In case you needed further proof that sales enablement optimization is gaining momentum as a key factor in growth, look no further than this recent CSO Insights 2016 Sales Enablement Optimization Study. The survey results emphasize the importance of a dedicated and defined sales enablement process that is collaborative, dynamic and accountable. Increasingly, cross-functional responsibility for sales success is shared by product, marketing and sales teams, though sales enablement mostly reports to executive sales functions—over 60% of the time. The key is finding the right process and the right people to manage it.
The benefits of dedicating resources to structured sales enablement are obvious:
To name just a few.
Simply put, it saves time and makes money. Nearly 33% of respondents to the survey report focus on formal sales enablement efforts, up from 19% three years ago. Success means cultivating cross-functional cooperation and accountability.
Sales force enablement must constantly update the company’s responses to changes in the marketplace, which will require providing sales with a constant stream of new or improved information.
Sales process and practice must reflect the buyer’s journey and react to it. That requires study and knowledge. It requires attention and analysis. Loss rates go down 9% when sales enablement is aligned with the buyer journey. Win rates go up by 15% to 53%. (If you’re looking for a reason to get on the bandwagon, consider this: loss rates equal a disastrous 34.3% when the buyer journey is ignored. The first and most important step when integrating customer point of view into your strategy is win loss analysis.
Just ask them. It may feel uncomfortable at first, but it will get easier once you start getting measurable value from the exercise. We put together a pro win loss interview toolkit with CI expert Tim Rhodes that will outline the process for you. Build win loss analysis into every step of your sales cycle. The feedback will help you build better content across the funnel—especially important as more buyers access product information independently, leaving you less time to influence them directly. They have to see themselves and their needs reflected back to them in your inbound content as well as in the case studies, white papers, demos, webinars and product sheets that populate the late stages of the sales cycle. Sales enablement optimization requires customer POV to be integrated in your training and coaching materials, as well. Sales battlecards, on-boarding materials, training and forecasting all benefit from a holistic approach. You will gain smart competitive intelligence in addition to deep insight into your buyer’s needs and expectations.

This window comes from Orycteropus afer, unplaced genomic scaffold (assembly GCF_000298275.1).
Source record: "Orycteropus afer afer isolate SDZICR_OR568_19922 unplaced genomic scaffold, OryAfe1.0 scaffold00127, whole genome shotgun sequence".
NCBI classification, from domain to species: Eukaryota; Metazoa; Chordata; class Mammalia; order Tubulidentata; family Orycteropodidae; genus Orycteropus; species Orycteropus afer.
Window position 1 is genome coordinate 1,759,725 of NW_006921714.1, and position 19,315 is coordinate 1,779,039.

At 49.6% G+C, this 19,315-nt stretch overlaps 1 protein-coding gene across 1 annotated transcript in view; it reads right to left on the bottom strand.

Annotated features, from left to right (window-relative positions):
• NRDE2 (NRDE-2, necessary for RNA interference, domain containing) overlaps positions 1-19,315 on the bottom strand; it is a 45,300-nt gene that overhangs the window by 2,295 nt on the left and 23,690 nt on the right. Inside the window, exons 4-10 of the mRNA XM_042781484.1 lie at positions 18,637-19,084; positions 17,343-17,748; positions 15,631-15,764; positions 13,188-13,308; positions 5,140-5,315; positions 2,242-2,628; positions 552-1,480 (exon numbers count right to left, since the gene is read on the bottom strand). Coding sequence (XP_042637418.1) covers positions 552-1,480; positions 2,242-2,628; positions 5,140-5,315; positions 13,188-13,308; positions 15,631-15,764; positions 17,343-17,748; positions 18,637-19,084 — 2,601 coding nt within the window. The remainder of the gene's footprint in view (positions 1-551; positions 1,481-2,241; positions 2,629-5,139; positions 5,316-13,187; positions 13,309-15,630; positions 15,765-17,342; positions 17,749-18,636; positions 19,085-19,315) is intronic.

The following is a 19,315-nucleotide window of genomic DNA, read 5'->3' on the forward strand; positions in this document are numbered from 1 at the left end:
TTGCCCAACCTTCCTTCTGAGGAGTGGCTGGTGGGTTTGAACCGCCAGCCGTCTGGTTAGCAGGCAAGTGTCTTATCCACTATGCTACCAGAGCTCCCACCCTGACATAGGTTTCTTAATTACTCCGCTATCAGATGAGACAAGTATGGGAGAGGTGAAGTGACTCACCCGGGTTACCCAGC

All of this requires a functional team of people to be in charge and to accountable. That means a standardized system of measurement and a dynamic structure that allows quick adjustments in the face of market changes, trends and disruption.
Most frequently used channels used to share sales enablement content, such as sales battlecards and win loss analysis, are email, Sharepoint-like repositories and CRM platforms like Salesforce. The challenges to these systems include accuracy, relevancy and accessibility. Sales enablement optimization means providing tools that are current, targeted and available all the time, to anyone who needs it. Training, coaching and sales assets should be dynamic.
If your organization hasn’t embraced sales enablement optimization yet, I assure you, your dropping win rate will soon give you the motivation. The upfront costs of implementation and organization may be high, but once you get buy-in from key people who will benefit from this more strategic and practical approach, the results will prove the value of adoption.
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